Include whole foods and limit processed foods in your diet. Eat a variety of fruits and vegetables, whole grains, beans and nuts, and lean animal proteins. Food should look similar to its original form, and you should understand the ingredients on a label.
Limit saturated fats, and avoid trans-fats. Red meat, full-fat dairy products and fried foods are primary sources of saturated fat. Trans-fats are found in some processed foods, such as cookies and crackers.
Keep added sugars and sodium in check. Excess dietary sugar can contribute to weight gain and the onset of type 2 diabetes, and too much sodium can lead to high blood pressure and heart disease.
Tailor your healthy eating habits to your food preferences and nutritional needs to make it easier and more enjoyable to maintain — not as a diet, but as a lifestyle. For example, eating healthfully might include a moderate amount of meat, the occasional serving of meat or no meat at all. Whichever you choose, select healthful, sustainably raised meats (e.g., hormone- and antibiotic-free, free-range, and fed a natural diet), or consume vegetarian protein alternatives, such as legumes, nuts and low-fat dairy products.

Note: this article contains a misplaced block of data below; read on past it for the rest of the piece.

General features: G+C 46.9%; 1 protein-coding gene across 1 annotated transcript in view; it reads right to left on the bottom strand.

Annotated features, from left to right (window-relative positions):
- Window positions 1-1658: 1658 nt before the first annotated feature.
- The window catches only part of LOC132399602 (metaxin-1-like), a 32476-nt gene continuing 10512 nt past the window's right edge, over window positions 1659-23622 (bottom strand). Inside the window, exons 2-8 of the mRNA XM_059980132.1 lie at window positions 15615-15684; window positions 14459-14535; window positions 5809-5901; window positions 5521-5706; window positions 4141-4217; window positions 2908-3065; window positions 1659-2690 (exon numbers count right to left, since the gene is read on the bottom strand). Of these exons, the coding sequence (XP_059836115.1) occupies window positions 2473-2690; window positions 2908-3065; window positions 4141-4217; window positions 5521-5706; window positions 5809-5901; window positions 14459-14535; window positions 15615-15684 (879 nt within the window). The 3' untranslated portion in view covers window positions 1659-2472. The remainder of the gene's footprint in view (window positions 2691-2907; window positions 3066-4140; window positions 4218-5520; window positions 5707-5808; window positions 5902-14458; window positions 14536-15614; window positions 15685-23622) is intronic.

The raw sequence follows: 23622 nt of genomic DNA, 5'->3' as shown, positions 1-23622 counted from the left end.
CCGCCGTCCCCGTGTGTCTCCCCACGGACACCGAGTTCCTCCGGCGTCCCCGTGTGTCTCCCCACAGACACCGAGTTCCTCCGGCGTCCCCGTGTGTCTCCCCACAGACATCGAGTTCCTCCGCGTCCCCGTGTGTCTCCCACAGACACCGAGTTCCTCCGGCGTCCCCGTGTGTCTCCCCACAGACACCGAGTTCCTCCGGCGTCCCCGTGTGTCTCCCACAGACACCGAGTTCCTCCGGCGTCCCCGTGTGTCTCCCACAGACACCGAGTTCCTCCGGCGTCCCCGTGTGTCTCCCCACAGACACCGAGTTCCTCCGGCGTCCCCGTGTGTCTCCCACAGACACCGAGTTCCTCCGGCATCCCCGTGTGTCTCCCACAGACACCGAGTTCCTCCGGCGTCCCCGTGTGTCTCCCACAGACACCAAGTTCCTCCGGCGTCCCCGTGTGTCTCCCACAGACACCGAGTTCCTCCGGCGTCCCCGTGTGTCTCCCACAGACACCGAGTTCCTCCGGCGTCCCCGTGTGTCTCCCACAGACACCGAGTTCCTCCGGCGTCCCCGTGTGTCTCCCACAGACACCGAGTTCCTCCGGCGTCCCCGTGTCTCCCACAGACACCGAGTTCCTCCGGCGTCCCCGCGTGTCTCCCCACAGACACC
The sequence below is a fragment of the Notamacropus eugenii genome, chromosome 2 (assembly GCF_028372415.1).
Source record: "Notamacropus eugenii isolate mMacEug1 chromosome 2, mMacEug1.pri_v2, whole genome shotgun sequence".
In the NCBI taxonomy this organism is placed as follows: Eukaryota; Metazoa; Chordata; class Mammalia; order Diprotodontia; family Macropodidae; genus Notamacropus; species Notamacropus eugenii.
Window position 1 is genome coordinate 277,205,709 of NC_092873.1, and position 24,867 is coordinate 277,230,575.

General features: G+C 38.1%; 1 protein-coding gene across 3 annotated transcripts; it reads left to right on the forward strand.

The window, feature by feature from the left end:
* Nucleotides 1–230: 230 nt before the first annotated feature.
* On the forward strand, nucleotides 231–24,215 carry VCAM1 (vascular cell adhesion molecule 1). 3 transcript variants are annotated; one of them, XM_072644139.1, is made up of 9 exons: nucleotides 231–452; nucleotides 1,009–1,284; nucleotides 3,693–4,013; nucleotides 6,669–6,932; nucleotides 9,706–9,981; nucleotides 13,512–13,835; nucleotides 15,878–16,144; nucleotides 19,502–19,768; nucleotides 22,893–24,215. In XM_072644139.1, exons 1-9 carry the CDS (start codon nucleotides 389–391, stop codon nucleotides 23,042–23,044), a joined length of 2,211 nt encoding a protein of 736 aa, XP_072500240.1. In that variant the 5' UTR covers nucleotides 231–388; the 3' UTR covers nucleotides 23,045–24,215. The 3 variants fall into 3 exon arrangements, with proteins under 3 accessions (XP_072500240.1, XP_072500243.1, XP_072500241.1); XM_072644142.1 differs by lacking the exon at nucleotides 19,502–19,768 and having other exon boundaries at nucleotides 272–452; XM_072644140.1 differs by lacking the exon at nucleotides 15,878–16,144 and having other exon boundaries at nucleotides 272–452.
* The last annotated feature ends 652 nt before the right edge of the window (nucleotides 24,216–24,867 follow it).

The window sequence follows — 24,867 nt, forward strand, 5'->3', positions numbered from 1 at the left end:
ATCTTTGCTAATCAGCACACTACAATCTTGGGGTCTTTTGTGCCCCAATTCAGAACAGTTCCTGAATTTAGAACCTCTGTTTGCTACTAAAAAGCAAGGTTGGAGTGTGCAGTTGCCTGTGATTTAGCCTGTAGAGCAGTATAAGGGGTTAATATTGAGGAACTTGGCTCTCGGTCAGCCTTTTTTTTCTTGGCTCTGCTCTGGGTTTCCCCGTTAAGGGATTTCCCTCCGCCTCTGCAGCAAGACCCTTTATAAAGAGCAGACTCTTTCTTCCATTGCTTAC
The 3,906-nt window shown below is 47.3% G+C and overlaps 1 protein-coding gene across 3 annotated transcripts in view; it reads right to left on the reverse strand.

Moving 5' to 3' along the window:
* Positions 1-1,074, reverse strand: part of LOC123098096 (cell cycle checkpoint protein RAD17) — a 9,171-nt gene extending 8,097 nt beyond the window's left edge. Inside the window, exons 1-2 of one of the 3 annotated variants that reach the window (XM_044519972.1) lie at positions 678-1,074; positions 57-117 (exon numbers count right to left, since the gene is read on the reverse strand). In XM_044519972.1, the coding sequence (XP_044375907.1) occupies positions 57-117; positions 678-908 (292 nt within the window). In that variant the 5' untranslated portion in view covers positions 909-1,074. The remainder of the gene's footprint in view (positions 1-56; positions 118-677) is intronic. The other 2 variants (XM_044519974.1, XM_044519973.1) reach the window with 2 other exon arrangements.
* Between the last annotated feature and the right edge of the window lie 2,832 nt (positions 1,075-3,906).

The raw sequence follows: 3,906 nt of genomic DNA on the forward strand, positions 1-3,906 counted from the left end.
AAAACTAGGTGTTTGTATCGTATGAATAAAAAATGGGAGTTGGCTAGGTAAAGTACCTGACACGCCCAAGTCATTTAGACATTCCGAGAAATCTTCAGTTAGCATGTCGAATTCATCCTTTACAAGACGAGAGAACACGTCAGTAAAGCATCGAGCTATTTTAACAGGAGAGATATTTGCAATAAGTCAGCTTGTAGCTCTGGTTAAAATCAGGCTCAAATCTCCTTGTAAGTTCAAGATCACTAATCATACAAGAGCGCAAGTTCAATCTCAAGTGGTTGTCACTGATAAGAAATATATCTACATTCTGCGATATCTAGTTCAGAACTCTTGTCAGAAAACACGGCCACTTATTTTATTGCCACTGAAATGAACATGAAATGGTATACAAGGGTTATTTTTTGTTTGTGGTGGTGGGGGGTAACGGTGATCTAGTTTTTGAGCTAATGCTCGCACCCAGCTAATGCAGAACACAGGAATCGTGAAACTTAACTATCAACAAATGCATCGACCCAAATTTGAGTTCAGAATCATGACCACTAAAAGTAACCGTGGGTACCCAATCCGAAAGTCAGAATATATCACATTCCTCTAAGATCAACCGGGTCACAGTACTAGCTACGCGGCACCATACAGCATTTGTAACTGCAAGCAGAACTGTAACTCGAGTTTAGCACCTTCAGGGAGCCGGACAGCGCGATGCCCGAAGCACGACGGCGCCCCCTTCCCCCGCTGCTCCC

Shift gradually to healthy eating rather than overhauling your diet all at once. Incremental changes will be easier to adjust to and maintain. Try omitting one or two unhealthy foods from your diet, and settle into the new routine for a week or two. Don’t ban these foods completely if you love them, though; you can have them occasionally as part of a balanced lifestyle. Meanwhile, add in good foods, or replace foods with healthier options, such as whole-wheat bread instead of white bread. Take your time with the shift so you can find your ideal routine.
Keep in mind that good eating habits can reap a host of health benefits. A primary benefit of consuming fruits, vegetables, whole grains and lean proteins is protection against heart disease, high cholesterol and type 2 diabetes. Healthy eating can help control weight and might prevent certain types of cancers, as well. Also, eating a wide variety of quality foods brings with it the vitamins and minerals your body needs to function and look its best.
Make healthy eating delicious. It does not have to be bland and boring. Think of oatmeal blueberry pancakes, a turkey sandwich on whole-grain bread and colorful roasted vegetables with pesto. Eating well can include countless flavors, beneficial fats (such as from nuts, olive oil, avocado and salmon) and an array of foods. There's no need to chain yourself to salads, grapefruit or cabbage soup. Try new foods, experiment with new recipes, and you'll find it's easy to eat for lifelong health.